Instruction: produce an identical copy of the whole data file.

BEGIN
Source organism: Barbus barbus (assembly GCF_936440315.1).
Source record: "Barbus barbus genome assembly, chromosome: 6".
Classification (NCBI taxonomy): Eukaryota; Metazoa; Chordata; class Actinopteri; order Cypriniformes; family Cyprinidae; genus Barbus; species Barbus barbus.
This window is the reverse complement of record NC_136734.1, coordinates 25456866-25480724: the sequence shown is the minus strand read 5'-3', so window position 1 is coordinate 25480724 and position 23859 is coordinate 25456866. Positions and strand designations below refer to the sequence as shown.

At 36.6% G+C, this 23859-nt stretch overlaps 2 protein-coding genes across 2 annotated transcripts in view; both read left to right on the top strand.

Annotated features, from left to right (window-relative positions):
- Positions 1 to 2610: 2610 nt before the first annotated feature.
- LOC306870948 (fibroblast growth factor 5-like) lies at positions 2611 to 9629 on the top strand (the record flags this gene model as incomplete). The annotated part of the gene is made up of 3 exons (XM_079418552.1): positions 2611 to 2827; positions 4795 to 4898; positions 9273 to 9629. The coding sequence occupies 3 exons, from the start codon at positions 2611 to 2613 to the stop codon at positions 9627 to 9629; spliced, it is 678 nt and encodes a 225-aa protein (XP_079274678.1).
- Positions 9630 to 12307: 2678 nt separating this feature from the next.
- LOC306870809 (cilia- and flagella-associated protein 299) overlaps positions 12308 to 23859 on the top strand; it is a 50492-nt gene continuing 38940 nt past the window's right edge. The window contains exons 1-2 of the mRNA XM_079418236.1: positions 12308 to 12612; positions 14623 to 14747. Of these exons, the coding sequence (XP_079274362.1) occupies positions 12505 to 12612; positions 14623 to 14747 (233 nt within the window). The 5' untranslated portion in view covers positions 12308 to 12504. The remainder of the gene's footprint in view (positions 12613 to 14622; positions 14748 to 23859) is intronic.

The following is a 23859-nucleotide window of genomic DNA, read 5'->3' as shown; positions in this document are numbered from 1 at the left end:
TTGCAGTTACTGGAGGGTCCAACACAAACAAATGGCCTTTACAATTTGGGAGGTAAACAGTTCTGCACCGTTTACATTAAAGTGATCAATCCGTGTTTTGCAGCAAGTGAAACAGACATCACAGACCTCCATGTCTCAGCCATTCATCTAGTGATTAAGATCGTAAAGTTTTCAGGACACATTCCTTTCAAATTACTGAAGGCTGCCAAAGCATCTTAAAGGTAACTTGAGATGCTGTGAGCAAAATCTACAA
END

Source organism: Barbus barbus (assembly GCF_936440315.1).
Source record: "Barbus barbus genome assembly, chromosome: 6".
Classification (NCBI taxonomy): Eukaryota; Metazoa; Chordata; class Actinopteri; order Cypriniformes; family Cyprinidae; genus Barbus; species Barbus barbus.
This window is the reverse complement of record NC_136734.1, coordinates 25456866-25480724: the sequence shown is the minus strand read 5'-3', so window position 1 is coordinate 25480724 and position 23859 is coordinate 25456866. Positions and strand designations below refer to the sequence as shown.

At 36.6% G+C, this 23859-nt stretch overlaps 2 protein-coding genes across 2 annotated transcripts in view; both read left to right on the top strand.

Annotated features, from left to right (window-relative positions):
- Positions 1 to 2610: 2610 nt before the first annotated feature.
- LOC306870948 (fibroblast growth factor 5-like) lies at positions 2611 to 9629 on the top strand (the record flags this gene model as incomplete). The annotated part of the gene is made up of 3 exons (XM_079418552.1): positions 2611 to 2827; positions 4795 to 4898; positions 9273 to 9629. The coding sequence occupies 3 exons, from the start codon at positions 2611 to 2613 to the stop codon at positions 9627 to 9629; spliced, it is 678 nt and encodes a 225-aa protein (XP_079274678.1).
- Positions 9630 to 12307: 2678 nt separating this feature from the next.
- LOC306870809 (cilia- and flagella-associated protein 299) overlaps positions 12308 to 23859 on the top strand; it is a 50492-nt gene continuing 38940 nt past the window's right edge. The window contains exons 1-2 of the mRNA XM_079418236.1: positions 12308 to 12612; positions 14623 to 14747. Of these exons, the coding sequence (XP_079274362.1) occupies positions 12505 to 12612; positions 14623 to 14747 (233 nt within the window). The 5' untranslated portion in view covers positions 12308 to 12504. The remainder of the gene's footprint in view (positions 12613 to 14622; positions 14748 to 23859) is intronic.

The following is a 23859-nucleotide window of genomic DNA, read 5'->3' as shown; positions in this document are numbered from 1 at the left end:
TTGCAGTTACTGGAGGGTCCAACACAAACAAATGGCCTTTACAATTTGGGAGGTAAACAGTTCTGCACCGTTTACATTAAAGTGATCAATCCGTGTTTTGCAGCAAGTGAAACAGACATCACAGACCTCCATGTCTCAGCCATTCATCTAGTGATTAAGATCGTAAAGTTTTCAGGACACATTCCTTTCAAATTACTGAAGGCTGCCAAAGCATCTTAAAGGTAACTTGAGATGCTGTGAGCAAAATCTACAA